App Reviewed on: iPad Air 2
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Detective Gallo first released on PC last year, but you wouldn’t necessarily know that by playing it. Its particular brand of point-and-click adventure gameplay would feel right at home in the 1990s alongside classics like The Secret of Monkey Island, though it wouldn’t be remembered nearly as fondly as other games from that era.
The world of Detective Gallo is inhabited by anthropomorphized birds. You play as one such bird, and he also happens to be a detective named Gallo. The game starts with Gallo receiving a call to investigate some mysterious plant deaths, which kicks off an adventure full of clue gathering, item combining, and wacky hijinks.
If you’ve played any sort of traditional adventure game, Detective Galloshould feel almost too familiar. You tap to move Gallo and tap on items or environmental features to interact with them. Gallo will collect certain items when you tap on them, and a lot of pushing the game’s story forward involves using combinations of items in your inventory to solve puzzles.
Detective Gallo very much feels like someone trying to follow the formula for old adventure game design to a T. There’s no new mechanics here, and the game’s tone is lighthearted, silly, and even a bit nonsensical. This also ends up spilling over into the game’s puzzle design, which can definitely involve some truly bizarre combinations of items on objects that you probably won’t try until you’re just desperately trying everything to brute force your way through the game.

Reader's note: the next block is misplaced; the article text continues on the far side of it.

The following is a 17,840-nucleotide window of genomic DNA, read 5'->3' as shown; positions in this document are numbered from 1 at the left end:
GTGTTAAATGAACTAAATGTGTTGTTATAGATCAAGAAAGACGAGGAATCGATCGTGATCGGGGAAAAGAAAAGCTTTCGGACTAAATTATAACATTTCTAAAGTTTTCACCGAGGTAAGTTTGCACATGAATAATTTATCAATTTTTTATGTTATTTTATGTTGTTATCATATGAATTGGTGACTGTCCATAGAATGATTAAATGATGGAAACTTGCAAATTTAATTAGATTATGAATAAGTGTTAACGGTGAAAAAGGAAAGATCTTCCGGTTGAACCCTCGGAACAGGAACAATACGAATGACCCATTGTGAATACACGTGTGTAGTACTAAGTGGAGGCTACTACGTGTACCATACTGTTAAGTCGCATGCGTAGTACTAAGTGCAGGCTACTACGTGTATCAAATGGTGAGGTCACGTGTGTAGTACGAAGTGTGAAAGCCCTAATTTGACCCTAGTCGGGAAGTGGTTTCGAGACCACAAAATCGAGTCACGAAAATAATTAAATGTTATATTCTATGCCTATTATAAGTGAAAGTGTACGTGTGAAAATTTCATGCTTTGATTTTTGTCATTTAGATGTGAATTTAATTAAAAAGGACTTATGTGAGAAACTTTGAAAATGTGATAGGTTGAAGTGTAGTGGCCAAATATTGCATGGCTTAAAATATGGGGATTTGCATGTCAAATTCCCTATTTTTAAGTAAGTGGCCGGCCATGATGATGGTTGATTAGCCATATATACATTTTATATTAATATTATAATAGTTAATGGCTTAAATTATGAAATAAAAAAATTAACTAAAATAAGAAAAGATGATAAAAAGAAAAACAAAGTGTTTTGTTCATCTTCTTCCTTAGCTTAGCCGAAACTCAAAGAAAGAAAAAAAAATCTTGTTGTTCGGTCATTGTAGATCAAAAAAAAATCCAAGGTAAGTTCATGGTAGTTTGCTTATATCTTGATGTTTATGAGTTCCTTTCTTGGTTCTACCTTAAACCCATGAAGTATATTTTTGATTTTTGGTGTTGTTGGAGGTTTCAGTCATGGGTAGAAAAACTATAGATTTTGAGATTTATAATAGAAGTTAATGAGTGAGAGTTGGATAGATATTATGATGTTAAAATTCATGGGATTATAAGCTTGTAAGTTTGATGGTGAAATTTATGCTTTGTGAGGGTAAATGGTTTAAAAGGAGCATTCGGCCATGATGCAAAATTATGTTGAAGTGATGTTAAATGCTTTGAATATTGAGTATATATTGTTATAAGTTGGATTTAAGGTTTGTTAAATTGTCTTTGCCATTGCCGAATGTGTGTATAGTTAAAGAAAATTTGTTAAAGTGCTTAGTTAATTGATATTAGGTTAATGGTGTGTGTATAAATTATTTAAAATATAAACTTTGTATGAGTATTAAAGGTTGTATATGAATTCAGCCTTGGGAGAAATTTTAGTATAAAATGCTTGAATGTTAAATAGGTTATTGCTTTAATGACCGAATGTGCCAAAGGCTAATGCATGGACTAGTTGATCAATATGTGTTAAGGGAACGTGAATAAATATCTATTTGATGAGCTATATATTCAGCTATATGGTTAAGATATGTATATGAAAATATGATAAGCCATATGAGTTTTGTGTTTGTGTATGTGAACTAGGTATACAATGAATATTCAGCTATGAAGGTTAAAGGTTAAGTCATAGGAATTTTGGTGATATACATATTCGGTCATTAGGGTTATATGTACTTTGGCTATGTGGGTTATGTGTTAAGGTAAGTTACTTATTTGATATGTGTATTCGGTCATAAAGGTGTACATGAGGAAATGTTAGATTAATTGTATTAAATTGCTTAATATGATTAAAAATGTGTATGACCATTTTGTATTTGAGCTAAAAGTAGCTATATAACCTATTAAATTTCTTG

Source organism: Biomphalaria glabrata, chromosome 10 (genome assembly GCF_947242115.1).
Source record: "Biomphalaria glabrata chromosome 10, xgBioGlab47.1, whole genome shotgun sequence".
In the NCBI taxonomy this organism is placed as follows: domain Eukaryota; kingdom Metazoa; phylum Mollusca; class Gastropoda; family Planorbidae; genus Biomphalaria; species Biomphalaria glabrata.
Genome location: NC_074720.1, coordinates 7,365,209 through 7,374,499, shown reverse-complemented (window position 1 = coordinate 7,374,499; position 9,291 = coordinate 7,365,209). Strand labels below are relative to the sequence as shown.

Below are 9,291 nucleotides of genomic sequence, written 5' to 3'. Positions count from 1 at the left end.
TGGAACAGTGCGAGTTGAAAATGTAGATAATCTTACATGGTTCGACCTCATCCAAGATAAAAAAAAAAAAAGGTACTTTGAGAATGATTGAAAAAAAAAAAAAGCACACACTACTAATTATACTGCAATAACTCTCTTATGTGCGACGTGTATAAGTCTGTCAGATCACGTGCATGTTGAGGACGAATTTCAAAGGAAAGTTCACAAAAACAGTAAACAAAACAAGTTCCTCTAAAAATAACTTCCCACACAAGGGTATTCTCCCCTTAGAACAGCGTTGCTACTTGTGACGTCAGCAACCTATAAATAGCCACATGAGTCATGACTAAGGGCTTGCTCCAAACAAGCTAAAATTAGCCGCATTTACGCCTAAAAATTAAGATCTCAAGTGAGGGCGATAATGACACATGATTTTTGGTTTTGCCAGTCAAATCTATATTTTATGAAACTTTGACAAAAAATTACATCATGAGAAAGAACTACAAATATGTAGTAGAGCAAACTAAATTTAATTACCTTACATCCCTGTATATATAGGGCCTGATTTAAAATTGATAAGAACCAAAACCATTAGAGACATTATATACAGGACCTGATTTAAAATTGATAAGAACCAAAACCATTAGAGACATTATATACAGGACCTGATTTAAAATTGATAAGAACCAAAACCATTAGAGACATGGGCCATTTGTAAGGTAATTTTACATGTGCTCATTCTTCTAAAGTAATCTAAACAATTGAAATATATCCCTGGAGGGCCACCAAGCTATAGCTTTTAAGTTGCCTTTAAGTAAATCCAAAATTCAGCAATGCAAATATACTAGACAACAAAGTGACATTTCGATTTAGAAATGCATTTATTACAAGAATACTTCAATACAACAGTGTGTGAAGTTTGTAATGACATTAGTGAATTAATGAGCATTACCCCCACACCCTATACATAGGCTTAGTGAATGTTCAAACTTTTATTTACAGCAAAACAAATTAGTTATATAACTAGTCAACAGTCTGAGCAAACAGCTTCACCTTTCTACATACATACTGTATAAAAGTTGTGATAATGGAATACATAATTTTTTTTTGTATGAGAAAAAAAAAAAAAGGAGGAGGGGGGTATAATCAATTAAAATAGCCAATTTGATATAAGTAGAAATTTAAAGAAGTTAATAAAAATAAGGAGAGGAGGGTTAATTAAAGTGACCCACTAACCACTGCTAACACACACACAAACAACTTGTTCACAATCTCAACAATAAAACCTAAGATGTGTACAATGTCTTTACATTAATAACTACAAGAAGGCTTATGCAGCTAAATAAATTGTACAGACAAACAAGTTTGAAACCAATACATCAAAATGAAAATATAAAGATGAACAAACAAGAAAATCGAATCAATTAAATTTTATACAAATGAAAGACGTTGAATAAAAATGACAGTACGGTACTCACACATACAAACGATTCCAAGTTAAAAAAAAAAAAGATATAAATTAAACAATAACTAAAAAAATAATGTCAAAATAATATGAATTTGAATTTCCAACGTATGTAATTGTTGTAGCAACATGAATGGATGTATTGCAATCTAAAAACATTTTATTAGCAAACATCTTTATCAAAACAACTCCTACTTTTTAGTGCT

For better or worse, there are no modern innovations to help you figure out Detective Gallo’s nonsensical puzzles. You can’t contact a character to get a hint, Gallo doesn’t narrate suggestions of what he should do next, and nothing in your inventory ever gets highlighted as something you should try to use. All of Detective Gallo is almost exactly like adventure games from 20+ years ago. For purists, this might sound great, but there’s a reason adventure games have changed slowly but surely over time.
Banging your head against the strange logic of silly adventure game puzzles gets tiresome. This is why the genre has introduced ways of taking guesswork out of their experiences. Instead of putting any of these conveniences into the experience, Detective Gallo strictly stays old school, which would be fine if the game lived up to the high watermarks of games from that era.
Unfortunately though, Detective Gallo isn’t a particularly remarkable adventure or story. The scope is pretty small, its characters are poorly realized, the voice acting is extremely one-dimensional, and nothing really happens. As far as adventure games go, Detective Gallo looks and feels the part, but none of it really comes together in a satisfying way.
The bottom line
Detective Gallo definitely has all of the stuff you’d expect to be in a great adventure game, but it’s also missing something to make it truly special. There’s no innovation here, and the game’s setting, plot, and characters don’t much to make the experience endearing. The end result is a game that feels really hollow.